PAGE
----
You may choose to use a colored vinyl primer to reduce the number of color coats that is required to achieve your finished look. The primer is highly recommended as my first choice in color matching and produces excellent visual results. The grain on your dash pad will look fantastic unless you apply too many color coats. The primer allows for fewer color coats in the application process. Too many coats will fill in the grain detail and ruin the cosmetic appeal that we have worked so hard to deliver to you. If the primer is used you may elect to not use the prep spray but I still personally recommend both. It is not worth saving $12 on the prep spray and risk a quality job on a $300 pad. Remember, you will most likely be the one staring at the pad you install so spare no effort or expense.

You may have heard me say it before but prepare your dash pad in a comfortable environment out of the direct sunlight. This is very important because sunlight or extreme heat will ruin an uninstalled pad in a very short time.

Ok now on to the process of color change. Clean the surface with a wax and grease remover, you can get something like DX330 by PPG or use a mild detergent that leaves no residue after use.

After you have cleaned the surface and it is completely dry you should apply a very light coat of vinyl prep spray. This is a clear spray that softens the surface so that the vinyl spray will attach itself deeply into the substrate or vinyl skin. I prefer SEM products because of the spray patterns and the color consistency they offer. You may choose another product other than SEM that you are comfortable with. There are multiple manufacturers of color spray on the market; I’m simply stating what I prefer. Let the prep spray tack out and while sticky apply a second, heavier coat. Don’t allow the prep spray to run or sag.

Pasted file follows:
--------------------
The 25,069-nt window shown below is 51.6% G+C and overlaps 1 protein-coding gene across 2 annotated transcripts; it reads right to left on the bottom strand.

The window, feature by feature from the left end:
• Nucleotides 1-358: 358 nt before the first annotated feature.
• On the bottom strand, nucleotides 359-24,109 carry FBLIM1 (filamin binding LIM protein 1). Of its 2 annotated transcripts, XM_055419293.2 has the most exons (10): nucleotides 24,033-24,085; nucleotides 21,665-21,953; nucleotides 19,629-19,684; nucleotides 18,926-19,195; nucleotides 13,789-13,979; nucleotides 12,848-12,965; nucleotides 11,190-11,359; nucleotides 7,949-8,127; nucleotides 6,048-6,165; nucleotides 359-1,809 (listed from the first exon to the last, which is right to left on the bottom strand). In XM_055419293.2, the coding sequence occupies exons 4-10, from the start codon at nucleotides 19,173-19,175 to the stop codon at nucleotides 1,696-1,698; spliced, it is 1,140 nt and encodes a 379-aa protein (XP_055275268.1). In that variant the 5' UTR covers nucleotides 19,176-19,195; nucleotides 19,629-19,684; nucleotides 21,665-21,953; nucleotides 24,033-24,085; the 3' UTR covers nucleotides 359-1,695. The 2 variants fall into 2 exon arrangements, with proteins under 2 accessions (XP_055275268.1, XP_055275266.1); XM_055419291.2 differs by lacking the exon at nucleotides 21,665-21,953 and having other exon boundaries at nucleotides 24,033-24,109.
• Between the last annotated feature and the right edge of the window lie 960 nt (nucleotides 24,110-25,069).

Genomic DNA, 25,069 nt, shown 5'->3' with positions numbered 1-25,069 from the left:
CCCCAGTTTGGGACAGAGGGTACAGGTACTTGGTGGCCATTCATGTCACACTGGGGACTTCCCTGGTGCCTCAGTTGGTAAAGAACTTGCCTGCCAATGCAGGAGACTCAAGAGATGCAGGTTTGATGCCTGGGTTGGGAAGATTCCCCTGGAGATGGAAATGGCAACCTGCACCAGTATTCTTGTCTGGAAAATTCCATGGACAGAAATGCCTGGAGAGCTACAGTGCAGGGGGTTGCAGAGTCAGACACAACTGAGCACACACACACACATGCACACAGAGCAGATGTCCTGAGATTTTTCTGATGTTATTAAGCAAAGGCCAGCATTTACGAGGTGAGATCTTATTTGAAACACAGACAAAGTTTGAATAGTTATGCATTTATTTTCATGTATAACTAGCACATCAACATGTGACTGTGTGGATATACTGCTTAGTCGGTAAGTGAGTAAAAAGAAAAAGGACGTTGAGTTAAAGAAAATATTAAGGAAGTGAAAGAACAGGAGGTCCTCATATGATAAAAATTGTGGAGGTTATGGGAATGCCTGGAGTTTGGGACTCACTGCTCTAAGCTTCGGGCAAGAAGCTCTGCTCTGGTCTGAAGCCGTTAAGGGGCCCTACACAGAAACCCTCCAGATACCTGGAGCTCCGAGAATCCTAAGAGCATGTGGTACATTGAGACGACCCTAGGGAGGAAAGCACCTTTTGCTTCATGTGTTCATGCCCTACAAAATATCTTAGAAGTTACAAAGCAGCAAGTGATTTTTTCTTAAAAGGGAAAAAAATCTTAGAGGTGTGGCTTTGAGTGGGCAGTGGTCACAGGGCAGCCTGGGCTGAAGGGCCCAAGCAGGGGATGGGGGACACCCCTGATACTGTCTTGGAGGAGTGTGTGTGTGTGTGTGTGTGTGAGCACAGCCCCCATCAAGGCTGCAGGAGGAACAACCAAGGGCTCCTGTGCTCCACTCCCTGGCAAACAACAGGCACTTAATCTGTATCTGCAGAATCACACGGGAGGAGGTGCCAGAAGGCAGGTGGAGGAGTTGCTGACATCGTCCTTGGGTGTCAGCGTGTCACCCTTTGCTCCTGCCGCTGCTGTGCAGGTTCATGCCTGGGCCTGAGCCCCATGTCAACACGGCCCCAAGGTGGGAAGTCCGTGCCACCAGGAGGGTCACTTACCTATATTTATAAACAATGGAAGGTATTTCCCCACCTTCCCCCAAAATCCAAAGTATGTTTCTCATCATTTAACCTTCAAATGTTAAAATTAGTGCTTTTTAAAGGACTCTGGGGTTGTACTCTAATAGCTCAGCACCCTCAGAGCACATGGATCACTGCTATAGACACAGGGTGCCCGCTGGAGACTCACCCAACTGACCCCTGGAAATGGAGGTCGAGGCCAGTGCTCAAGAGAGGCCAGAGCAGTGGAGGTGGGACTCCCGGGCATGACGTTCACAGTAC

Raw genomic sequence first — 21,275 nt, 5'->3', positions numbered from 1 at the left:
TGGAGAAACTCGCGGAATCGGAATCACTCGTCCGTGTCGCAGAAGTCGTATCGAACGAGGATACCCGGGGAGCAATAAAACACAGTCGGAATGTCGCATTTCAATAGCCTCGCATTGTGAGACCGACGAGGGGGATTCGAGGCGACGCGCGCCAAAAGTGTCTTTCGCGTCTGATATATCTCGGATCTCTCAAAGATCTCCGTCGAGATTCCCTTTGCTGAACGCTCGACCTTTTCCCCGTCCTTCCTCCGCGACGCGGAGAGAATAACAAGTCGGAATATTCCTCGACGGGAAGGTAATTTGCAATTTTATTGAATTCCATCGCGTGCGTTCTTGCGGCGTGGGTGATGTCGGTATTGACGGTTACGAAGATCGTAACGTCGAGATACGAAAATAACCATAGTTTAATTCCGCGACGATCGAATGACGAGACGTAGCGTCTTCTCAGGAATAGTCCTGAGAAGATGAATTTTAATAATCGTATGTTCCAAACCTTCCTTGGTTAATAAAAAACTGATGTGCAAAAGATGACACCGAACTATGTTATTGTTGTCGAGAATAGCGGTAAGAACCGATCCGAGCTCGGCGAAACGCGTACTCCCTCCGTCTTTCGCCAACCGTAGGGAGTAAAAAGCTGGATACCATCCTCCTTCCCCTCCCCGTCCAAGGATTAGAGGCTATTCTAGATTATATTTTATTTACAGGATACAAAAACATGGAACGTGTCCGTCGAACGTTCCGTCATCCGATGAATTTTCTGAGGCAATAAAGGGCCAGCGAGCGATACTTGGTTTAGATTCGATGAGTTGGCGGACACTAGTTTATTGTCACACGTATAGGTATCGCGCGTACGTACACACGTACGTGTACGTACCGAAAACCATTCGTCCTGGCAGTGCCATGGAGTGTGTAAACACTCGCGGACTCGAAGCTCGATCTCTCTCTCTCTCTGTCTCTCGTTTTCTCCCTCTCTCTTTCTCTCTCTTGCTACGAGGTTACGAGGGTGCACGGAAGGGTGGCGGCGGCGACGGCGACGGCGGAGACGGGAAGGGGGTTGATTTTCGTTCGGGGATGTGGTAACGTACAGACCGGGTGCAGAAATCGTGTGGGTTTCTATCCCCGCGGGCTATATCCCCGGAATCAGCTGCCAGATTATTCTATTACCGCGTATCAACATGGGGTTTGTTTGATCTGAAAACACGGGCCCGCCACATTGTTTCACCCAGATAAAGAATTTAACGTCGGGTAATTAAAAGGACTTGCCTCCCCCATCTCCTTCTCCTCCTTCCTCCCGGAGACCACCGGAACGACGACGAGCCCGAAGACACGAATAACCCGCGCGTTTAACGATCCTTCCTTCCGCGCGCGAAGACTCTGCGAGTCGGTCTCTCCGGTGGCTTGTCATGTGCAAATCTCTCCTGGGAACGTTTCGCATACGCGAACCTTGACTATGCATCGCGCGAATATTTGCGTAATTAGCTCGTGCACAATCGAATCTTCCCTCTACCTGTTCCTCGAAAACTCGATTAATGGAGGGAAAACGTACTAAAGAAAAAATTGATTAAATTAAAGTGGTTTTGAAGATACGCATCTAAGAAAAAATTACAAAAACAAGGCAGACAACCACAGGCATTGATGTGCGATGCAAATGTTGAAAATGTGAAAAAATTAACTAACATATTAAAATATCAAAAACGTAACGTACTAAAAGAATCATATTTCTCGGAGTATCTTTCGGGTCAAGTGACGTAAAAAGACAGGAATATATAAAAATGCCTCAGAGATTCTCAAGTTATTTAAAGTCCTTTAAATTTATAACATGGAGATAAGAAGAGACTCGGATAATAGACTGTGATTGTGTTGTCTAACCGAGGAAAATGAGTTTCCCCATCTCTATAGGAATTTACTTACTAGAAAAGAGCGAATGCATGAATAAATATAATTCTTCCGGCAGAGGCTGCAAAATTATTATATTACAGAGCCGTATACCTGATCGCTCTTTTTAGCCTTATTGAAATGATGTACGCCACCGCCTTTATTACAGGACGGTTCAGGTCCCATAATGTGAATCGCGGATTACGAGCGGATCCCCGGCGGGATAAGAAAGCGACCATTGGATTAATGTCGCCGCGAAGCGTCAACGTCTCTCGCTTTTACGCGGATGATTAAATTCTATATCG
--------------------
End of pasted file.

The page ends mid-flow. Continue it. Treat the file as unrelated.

Now is the time for you to decide if you wish to use a primer coat to help with your color change process. If you choose a primer, now is the time to apply the first coat of that primer. I have talked to customers that use a primer coat in place of the prep spray, this decision is completely up to you. Excellent results have been achieved either way.